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Your Final Gift

Losing a loved one is heartbreaking. You can make this time easier by giving your family a truly special gift—your wishes for when you die. What are your final wishes and have you shared them?

Death is an inevitable conclusion to life. We all die. Losing a loved one is heartbreaking. You can make this time easier on your family and friends by giving them one final gift—your wishes for when you die.

I know it's not an easy subject to discuss. You may even feel uncomfortable reading this blog. I thought twice about writing the blog because I know that many people do not feel comfortable discussing death. I feel strongly that it is a topic that needs to be more openly discussed. By having these discussions, we can make it a little easier for our loved ones during a difficult time.

In 2000, my father-in-law died suddenly from drowning. In 2003, my mother-in-law died in a week from pancreatic cancer. The deaths were sudden. With the death of my mother-in-law, my husband along with his brother and sister had to make funeral and memorial decisions. What kind of casket did she want? What did she want her epitaph on the headstone to be? Did she have a preference for how she wanted her memorial service? My mother-in-law already had her plot picked out, but there were still decisions to be made.

I decided that I wanted to ask my family ahead of time about their preferences if they died before me so that I didn't have to worry about making decisions during an emotional time. I am attaching a questionnaire that I created and had my family fill out. Even if you have a will (which is great!), these topics are not typically covered in it. The questionnaire is broken up into three parts: Documents, Burial or Cremation, and Memorial.

In the Document section, it covers questions about whether you have a will and Health Directive. It asks about life insurance policies and bank accounts. Have you made arrangements for your pet? In the Burial section, it asks if you want to be an organ donor and whether you want to be cremated or buried. If buried, do you want an open or closed casket? Do you have a certain outfit you want to be buried in? If cremated, where do you want your ashes scattered? The Memorial section asks about the type of celebration you want to have. Do you have certain songs you want played, is there a charity you want donations to go to, are there certain people you want notified? If there are areas where you don't have a strong preference, you can just put "no preference."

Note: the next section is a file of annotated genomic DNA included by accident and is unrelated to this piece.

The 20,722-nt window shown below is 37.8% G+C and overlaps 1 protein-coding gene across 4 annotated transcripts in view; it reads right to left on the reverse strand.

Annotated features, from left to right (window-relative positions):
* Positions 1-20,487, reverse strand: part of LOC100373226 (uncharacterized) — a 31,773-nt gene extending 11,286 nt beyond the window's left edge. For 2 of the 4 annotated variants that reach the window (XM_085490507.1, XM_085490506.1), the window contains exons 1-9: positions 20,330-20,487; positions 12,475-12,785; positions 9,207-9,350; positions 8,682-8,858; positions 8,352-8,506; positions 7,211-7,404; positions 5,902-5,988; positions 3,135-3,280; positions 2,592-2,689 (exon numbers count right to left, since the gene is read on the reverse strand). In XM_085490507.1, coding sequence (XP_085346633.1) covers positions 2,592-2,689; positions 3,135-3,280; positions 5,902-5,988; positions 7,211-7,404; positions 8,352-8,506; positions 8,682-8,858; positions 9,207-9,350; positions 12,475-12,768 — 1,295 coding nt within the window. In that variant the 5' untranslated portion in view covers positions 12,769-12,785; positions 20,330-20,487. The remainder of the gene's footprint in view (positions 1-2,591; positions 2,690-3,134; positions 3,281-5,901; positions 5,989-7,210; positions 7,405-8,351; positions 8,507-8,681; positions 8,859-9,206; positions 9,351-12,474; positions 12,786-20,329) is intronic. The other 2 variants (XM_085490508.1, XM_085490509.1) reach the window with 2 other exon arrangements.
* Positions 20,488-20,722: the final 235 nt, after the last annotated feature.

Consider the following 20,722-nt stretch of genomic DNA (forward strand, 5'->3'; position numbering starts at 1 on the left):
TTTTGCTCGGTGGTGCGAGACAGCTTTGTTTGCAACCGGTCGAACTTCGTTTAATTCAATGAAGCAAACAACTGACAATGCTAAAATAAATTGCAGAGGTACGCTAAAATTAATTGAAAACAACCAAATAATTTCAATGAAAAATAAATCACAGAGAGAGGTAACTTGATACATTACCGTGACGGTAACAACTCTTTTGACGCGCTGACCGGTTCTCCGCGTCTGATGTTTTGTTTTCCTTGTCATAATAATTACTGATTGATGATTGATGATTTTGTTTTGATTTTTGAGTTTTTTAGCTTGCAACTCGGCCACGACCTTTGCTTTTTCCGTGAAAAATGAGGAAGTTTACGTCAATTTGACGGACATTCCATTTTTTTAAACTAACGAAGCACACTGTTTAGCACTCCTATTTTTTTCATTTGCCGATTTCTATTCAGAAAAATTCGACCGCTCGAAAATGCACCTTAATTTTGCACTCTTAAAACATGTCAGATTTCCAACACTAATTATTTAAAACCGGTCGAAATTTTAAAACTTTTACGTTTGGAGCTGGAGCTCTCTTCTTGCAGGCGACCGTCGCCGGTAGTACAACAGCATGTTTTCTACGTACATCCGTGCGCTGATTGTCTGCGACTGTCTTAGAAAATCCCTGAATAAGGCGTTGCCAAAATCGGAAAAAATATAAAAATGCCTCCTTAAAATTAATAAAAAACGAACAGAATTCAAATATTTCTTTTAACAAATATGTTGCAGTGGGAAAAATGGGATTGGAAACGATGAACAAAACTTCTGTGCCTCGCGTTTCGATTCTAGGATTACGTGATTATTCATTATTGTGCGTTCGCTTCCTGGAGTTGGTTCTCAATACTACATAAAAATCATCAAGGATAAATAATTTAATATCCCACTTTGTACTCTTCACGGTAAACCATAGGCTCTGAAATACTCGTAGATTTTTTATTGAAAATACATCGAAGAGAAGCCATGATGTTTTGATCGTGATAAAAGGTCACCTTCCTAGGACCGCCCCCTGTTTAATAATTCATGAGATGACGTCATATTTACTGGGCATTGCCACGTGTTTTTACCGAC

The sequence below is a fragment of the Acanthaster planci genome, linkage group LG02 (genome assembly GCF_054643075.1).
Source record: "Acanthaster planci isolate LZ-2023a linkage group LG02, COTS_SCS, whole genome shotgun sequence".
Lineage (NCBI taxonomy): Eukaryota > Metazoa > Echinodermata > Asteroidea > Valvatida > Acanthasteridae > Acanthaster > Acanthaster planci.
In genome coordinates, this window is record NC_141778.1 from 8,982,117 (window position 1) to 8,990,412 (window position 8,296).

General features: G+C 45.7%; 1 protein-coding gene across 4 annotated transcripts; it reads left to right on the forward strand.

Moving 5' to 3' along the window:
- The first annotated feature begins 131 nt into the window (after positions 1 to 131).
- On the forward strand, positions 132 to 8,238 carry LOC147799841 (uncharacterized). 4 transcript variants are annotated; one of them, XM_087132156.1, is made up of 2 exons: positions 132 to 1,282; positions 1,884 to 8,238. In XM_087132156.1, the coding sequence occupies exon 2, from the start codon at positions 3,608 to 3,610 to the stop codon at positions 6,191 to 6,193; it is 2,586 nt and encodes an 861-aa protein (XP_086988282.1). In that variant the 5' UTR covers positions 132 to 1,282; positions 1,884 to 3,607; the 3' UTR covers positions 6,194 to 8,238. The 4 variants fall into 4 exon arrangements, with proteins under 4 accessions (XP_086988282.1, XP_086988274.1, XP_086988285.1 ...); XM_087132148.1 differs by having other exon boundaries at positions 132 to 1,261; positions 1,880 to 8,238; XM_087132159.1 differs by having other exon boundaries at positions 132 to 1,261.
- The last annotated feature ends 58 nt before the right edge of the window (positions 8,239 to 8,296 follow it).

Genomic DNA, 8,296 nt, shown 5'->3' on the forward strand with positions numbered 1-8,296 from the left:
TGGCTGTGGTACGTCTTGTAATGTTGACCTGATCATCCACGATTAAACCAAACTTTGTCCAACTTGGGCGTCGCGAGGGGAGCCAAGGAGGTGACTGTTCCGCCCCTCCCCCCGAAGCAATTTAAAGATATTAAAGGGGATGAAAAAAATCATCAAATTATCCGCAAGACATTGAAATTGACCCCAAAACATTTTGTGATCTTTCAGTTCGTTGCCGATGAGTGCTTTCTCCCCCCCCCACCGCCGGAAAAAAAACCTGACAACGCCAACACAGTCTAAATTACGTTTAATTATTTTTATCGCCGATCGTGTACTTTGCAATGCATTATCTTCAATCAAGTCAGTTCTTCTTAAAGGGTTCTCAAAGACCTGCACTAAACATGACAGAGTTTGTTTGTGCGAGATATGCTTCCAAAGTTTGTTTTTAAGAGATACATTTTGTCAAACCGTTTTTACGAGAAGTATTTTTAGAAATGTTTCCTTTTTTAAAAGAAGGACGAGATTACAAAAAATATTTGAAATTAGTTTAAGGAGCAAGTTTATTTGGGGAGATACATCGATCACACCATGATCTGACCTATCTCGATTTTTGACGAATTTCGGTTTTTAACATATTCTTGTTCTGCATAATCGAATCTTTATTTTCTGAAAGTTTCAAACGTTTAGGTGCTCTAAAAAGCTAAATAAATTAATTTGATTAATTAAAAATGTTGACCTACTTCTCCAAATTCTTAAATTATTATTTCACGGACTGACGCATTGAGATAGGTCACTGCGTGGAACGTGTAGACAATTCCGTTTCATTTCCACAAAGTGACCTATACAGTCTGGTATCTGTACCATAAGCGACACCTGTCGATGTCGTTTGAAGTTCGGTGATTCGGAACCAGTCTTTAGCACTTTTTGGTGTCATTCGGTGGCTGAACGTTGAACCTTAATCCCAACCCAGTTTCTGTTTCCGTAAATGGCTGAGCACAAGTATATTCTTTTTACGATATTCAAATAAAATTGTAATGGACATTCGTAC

This is just a brief overview of some of the questions included. I am not an expert on these matters. I am just someone who has experienced loss and wants to make it a little easier for myself and my loved ones when death happens. I wanted to write this blog in case it could help you and your families too. Please feel free to edit the document to suit your needs. There are also resources online and software programs to help you with this process. Mortuaries typically have a booklet you can fill out as well with this type of information.

When I gave the questionnaire to my mother and sister, they both readily filled it out. My sister wants Led Zeppelin's Thank You song played during her memorial. She wants roses, orchids, and stargazer lilies. It comforts me to know that she will have the music and flowers she wants, not the ones that I want or the ones I think she wants. I know who my mom wants to conduct the funeral service and I know that she wants it to say "she lived with pizzazz" on her headstone. My dad was a little more reticent to fill out the form. He never actually did, so I asked him the questions and then documented his answers and sent it out to my family. It's about having the conversation in whatever way works for you and your family.

Some people feel that the survivors should make the decisions based on what they want because they are the ones alive and suffering the loss. For example, my husband wants to have a green burial, but the closest option is an hour away from where we live. Although this is his preference, he feels even stronger that he would want me to be happy. If I preferred to have his ashes scattered someplace I visit frequently or saved for us to be scattered together, he wants that for me.